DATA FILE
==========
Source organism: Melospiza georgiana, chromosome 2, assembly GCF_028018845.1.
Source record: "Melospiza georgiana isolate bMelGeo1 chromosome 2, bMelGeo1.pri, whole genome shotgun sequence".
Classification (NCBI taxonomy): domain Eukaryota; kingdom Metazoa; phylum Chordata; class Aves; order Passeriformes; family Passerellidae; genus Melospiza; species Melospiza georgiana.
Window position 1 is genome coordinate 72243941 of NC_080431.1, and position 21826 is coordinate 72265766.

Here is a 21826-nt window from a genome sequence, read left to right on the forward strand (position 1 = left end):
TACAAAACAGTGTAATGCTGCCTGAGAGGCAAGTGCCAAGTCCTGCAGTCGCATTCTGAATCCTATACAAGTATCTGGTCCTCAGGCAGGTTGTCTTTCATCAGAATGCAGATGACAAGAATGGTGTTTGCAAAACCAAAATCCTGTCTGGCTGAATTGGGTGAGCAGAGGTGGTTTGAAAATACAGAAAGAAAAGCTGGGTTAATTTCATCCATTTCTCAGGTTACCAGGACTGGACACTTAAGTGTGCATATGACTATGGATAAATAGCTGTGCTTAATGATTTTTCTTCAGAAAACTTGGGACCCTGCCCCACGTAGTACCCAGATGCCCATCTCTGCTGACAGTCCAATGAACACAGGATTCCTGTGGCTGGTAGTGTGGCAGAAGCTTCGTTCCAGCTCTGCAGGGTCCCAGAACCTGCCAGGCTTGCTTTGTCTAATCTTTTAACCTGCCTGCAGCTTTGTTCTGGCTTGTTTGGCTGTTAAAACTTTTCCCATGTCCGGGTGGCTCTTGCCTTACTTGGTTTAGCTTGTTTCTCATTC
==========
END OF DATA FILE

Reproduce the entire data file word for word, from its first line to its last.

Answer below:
Source organism: Melospiza georgiana, chromosome 2, assembly GCF_028018845.1.
Source record: "Melospiza georgiana isolate bMelGeo1 chromosome 2, bMelGeo1.pri, whole genome shotgun sequence".
Classification (NCBI taxonomy): domain Eukaryota; kingdom Metazoa; phylum Chordata; class Aves; order Passeriformes; family Passerellidae; genus Melospiza; species Melospiza georgiana.
Window position 1 is genome coordinate 72243941 of NC_080431.1, and position 21826 is coordinate 72265766.

Here is a 21826-nt window from a genome sequence, read left to right on the forward strand (position 1 = left end):
TACAAAACAGTGTAATGCTGCCTGAGAGGCAAGTGCCAAGTCCTGCAGTCGCATTCTGAATCCTATACAAGTATCTGGTCCTCAGGCAGGTTGTCTTTCATCAGAATGCAGATGACAAGAATGGTGTTTGCAAAACCAAAATCCTGTCTGGCTGAATTGGGTGAGCAGAGGTGGTTTGAAAATACAGAAAGAAAAGCTGGGTTAATTTCATCCATTTCTCAGGTTACCAGGACTGGACACTTAAGTGTGCATATGACTATGGATAAATAGCTGTGCTTAATGATTTTTCTTCAGAAAACTTGGGACCCTGCCCCACGTAGTACCCAGATGCCCATCTCTGCTGACAGTCCAATGAACACAGGATTCCTGTGGCTGGTAGTGTGGCAGAAGCTTCGTTCCAGCTCTGCAGGGTCCCAGAACCTGCCAGGCTTGCTTTGTCTAATCTTTTAACCTGCCTGCAGCTTTGTTCTGGCTTGTTTGGCTGTTAAAACTTTTCCCATGTCCGGGTGGCTCTTGCCTTACTTGGTTTAGCTTGTTTCTCATTC